Bold, colorful, and fragrant, these blooms are popular around the world for good reason.

You’ve probably smelled peonies in bloom on a walk through your neighborhood, plus their stunning flowers are hard to miss. Individual peony flowers can reach up to 10 inches wide, depending on the variety, and they come in every color except blue. Besides their large, layered flowers and sweet fragrance, peonies also have incredible staying power in the garden (they can live for more than 100 years!). Peonies make excellent cut flowers and can last more than a week in a vase; it's even possible to keep the buds for up to three months in the fridge to enjoy the flowers long after their natural blooming season. No wonder peonies are such a beloved plant, but there's much more to them than you might realize.

pink karl rosenfield peony
Credit: Karla Conrad

1. Peonies Have Centuries of History

Peonies are native to Asia, Europe, and Western North America. Early in Chinese history, the peony was considered the national flower (it is now officially the plum blossom). Members of the Tang Dynasty of China began breeding peonies in the imperial courts in the 7th century BCE. Their popularity spread to Japan in the early 11th century and to France and England in the 18th century. In the late 1800s and early 1900s, peonies began taking off in popularity in the U.S. as well. The peony even became the state flower of Indiana in 1957, replacing the zinnia for the honor.

2. There's a Huge Variety of Peonies 

There are more than 6,500 varieties of peonies, with new ones being introduced all the time. The American Peony Society keeps track of them, and each year, it awards its Gold Medal to an outstanding variety. They all fit into three main categories: tree, herbaceous, and itoh (which is a cross between the other two). Most varieties are happiest in full sun, but some tree peonies do best in part shade. Peonies usually bloom from late spring to early summer, with early, midseason, and late blooming varieties enabling you to extend the flower show.

3. Their Name is Rooted in Greek Mythology

The peony is named after Paeon (also spelled Paean), who was a student of Asclepius, the Greek god of medicine and healing. One version of the story goes that Paeon, known as the healer of the gods, used a peony to treat a wound for Zeus. When Asclepius became murderously jealous of his pupil, Zeus saved Paeon by turning him into a peony flower.

4. Peonies Have Medicinal Properties

Studies have shown that peony plants have immune system and mood-boosting properties, and can be used to effectively treat inflammation, blood clots, and general pain. In fact, the roots and seeds of peonies have been used in traditional Chinese medicine for centuries to treat headaches, asthma, convulsions, liver disease, and several more ailments. Peonies also have been used in European herbal medicine as a remedy for bladder and kidney problems. However, peonies can cause gastrointestinal upset for both people and animals such as cats and dogs if consumed in large amounts.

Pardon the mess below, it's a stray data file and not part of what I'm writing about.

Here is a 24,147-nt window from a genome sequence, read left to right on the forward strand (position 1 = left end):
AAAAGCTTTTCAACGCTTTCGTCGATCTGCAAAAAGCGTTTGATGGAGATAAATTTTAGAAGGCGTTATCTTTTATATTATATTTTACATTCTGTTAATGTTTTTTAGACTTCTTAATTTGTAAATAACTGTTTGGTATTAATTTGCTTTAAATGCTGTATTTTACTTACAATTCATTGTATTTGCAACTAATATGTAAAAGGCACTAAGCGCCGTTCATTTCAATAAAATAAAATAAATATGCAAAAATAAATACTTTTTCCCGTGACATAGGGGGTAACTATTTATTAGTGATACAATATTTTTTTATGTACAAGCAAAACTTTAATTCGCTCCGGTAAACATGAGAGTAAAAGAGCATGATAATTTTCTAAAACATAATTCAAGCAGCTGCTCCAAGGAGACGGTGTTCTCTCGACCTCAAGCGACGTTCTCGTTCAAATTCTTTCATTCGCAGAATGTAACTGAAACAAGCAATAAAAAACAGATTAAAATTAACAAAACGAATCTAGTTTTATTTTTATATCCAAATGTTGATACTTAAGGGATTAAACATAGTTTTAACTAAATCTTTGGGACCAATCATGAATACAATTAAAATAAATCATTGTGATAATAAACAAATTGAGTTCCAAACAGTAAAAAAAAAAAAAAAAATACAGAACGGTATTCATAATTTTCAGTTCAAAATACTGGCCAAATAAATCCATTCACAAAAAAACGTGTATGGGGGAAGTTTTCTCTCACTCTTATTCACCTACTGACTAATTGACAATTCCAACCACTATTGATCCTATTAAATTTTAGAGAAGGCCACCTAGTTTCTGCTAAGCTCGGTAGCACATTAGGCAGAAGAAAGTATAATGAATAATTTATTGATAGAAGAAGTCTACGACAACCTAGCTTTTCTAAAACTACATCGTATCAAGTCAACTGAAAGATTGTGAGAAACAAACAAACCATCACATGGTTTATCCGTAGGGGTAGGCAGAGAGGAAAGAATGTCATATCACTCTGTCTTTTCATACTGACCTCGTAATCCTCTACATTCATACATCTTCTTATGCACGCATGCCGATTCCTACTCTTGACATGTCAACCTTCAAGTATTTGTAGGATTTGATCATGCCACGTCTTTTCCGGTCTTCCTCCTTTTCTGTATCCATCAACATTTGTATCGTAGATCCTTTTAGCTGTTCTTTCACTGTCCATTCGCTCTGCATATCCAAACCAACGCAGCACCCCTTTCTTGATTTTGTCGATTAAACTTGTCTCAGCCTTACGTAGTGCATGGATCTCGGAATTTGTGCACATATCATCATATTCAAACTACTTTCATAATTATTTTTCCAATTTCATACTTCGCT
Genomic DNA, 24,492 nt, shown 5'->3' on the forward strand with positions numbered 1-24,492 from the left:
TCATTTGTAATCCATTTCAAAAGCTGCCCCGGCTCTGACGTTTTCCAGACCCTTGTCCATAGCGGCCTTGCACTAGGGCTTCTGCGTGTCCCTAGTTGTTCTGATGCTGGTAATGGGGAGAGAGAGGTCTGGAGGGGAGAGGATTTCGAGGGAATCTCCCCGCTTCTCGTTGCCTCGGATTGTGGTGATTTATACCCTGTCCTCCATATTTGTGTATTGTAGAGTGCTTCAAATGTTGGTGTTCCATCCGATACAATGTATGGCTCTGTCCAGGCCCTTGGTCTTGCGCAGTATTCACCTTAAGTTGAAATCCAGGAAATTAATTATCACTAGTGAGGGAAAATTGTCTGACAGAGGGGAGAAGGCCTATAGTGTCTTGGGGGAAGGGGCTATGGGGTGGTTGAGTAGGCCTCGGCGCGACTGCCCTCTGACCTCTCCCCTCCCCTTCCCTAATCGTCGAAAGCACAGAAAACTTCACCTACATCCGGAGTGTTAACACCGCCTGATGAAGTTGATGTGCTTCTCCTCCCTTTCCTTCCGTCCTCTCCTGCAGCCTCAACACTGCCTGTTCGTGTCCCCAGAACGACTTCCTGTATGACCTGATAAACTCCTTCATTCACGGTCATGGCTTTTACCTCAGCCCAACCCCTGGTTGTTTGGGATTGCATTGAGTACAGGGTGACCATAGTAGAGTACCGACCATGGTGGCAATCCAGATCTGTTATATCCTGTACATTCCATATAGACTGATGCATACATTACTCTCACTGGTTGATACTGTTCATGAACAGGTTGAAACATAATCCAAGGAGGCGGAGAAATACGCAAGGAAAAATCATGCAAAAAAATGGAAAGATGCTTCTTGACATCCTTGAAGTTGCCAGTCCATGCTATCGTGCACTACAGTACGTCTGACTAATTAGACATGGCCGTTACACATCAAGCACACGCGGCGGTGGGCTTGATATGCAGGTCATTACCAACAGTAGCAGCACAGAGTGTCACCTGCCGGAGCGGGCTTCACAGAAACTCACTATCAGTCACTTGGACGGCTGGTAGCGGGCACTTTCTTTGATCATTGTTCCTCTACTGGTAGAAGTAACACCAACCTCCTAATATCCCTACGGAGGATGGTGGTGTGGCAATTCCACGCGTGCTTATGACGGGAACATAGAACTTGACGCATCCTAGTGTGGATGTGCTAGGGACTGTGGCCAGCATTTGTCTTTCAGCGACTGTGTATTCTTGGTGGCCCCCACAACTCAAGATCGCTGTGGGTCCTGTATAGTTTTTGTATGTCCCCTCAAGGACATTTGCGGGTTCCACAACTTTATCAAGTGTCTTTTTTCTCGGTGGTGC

5. Peony Flowers Have Lots of Symbolism

Besides their fragrance and wide availability as cut flowers, peonies are also a common flower choice with brides because of their symbolism. Peonies represent romance and love, and are considered a good omen for a happy marriage. Peonies are also the traditional flower for 12th wedding anniversaries. Interestingly, the flowers represented shame and shyness during in the Victorian Era. In China and Japan, peonies stand for strong and positive virtues such as bravery, honor, respect, nobility, good fortune, and prosperity.

sarah bernhardt pink peony
'Sarah Bernhardt' is a favorite double variety.
| Credit: Janet Mesic Mackie

6. Alaska Produces Millions of Cut Peonies

The Netherlands is the largest cut peony producer (over 40 percent of the estimated total worldwide production), but an up-and-coming source of peonies is (surprisingly) Alaska. The longer, cooler growing season there allows for larger blooms later in the growing season, according to the Alaska Peony Growers Association. That means they are available during prime wedding season from June to September. The most commonly grown variety is 'Sarah Bernhardt,' which has soft pink, petal-packed double blooms, because it is one of the few that florists will request by name.

If you love lots of petals and fragrance, peonies are the flower for you. These flowers carry a rich history of meaning, medicinal use, and myth, and are a delight to grow in the garden. If you choose to plant peonies, just keep this in mind: These amazing perennials might outlive you!


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